When a spouse, parent, or other family member dies, many people do not know where to turn to answer questions about that person’s property, debts, or final wishes. Whether a person executed a will or trust before death, and the extent of the deceased person’s assets will determine the answers to these questions, but most often something will need to be done in front of a court in a process called probate. Probate is designed to create a fair and transparent system for paying a deceased person’s debts and distributing their property to beneficiaries named in a will or trust, or to the legal heirs according to Nevada law. In most cases the legal title to some or all of a deceased person’s assets can only be changed through the probate process. The complexity and cost of this process can vary widely, depending upon the assets involved, their location, and whether the surviving family members are able to resolve any differences about the property. Edmund J. Gorman, Attorney at Law, Ltd., has a wide variety of experience in all types of probate cases and welcomes new clients in this area.
Here are some things you should know about probate when hiring an attorney:
- Your loved one’s estate will be “probated” in the county where that person was a resident.
- If your loved one owned real property in a different state, a probate proceeding may also be required in that state.
- You may begin the probate process about a month after the death of your loved one.
- If your loved one left a will and it is in your possession, you must file or “lodge” it with the court within thirty days in most cases.
- If your loved one’s estate is worth less than $100,00, the estate may be handled with a simple court proceeding called a “set aside,” or it may not require court action at all.
- If a full probate process is required, it may take six months or more before the assets of the estate may be distributed.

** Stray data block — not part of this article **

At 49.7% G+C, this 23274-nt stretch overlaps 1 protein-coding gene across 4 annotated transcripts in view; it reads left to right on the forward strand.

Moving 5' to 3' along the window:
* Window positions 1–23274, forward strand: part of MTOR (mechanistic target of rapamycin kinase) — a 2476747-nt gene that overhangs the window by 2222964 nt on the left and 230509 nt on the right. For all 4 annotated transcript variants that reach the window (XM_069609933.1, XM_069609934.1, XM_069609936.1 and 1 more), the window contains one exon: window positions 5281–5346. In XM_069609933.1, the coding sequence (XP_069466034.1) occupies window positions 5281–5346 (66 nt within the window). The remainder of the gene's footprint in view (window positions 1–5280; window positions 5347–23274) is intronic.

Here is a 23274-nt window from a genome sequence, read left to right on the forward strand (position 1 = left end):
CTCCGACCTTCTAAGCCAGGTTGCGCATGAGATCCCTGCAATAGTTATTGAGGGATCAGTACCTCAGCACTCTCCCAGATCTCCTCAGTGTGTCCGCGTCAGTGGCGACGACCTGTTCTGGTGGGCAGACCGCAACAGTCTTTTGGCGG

- You cannot be forced to serve as personal representative (sometimes known as an “executor” or “administrator”) of an estate.
- If you do wish to be appointed the personal representative and you are appointed, your attorney fees and costs will be paid from the assets of the estate.
- In most cases, you should not use any property of your loved one for any reason until probate starts, and you do not need to pay the debts of your loved one until the probate process has started.
- Sometimes, disputes between beneficiaries arise when one beneficiary believes a personal representative or trustee is not acting responsibly or legally. These can be some of the most difficult cases to resolve for either side.
Probate can be a complex and confusing process for people still coping with the loss of a family member. This is when the advice and assistance of an attorney is most indispensable. If you would like to discuss your probate situation following the death of a loved one, whether you are a potential personal representative or whether you are a beneficiary whose rights are not being respected, Edmund J. Gorman Jr., Attorney at Law, Ltd. has the experience and compassion to guide you through the process.